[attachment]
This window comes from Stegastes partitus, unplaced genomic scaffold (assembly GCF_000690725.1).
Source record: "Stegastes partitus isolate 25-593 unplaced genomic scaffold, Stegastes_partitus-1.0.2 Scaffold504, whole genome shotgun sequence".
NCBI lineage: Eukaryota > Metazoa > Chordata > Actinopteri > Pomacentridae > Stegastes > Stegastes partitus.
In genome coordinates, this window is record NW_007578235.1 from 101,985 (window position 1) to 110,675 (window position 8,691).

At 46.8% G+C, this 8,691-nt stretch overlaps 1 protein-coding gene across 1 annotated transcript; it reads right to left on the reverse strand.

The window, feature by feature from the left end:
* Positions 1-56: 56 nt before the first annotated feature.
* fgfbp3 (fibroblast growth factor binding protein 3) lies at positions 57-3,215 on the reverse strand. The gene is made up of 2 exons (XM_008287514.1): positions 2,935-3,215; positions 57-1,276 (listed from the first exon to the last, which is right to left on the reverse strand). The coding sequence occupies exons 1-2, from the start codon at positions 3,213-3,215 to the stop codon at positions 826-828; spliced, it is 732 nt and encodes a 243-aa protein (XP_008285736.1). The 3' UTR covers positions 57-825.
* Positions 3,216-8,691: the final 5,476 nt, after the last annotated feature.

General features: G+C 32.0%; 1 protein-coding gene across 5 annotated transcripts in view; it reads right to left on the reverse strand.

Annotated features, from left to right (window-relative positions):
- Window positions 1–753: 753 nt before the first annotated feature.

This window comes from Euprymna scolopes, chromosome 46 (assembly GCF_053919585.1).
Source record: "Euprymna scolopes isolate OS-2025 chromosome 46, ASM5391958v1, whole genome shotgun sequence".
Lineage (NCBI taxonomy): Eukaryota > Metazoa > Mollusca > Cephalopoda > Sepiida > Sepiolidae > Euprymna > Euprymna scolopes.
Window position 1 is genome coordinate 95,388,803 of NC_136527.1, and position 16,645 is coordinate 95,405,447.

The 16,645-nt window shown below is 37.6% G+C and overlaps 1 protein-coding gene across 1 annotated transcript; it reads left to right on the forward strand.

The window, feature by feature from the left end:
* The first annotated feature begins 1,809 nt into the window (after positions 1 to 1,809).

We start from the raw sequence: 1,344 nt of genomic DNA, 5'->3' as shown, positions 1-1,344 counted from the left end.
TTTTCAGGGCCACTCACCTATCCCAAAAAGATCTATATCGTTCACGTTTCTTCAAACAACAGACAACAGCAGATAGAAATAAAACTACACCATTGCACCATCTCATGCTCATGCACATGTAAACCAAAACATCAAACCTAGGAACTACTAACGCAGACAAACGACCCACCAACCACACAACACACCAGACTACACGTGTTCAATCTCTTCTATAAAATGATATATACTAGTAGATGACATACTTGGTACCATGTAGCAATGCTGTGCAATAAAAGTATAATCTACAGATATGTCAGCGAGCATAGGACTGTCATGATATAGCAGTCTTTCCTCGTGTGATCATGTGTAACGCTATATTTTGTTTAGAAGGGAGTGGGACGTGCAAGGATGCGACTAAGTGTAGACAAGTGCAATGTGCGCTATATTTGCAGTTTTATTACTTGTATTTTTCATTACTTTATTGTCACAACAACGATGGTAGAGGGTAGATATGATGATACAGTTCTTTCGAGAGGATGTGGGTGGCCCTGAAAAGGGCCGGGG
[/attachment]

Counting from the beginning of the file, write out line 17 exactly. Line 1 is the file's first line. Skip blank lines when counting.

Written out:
The 16,645-nt window shown below is 37.6% G+C and overlaps 1 protein-coding gene across 1 annotated transcript; it reads left to right on the forward strand.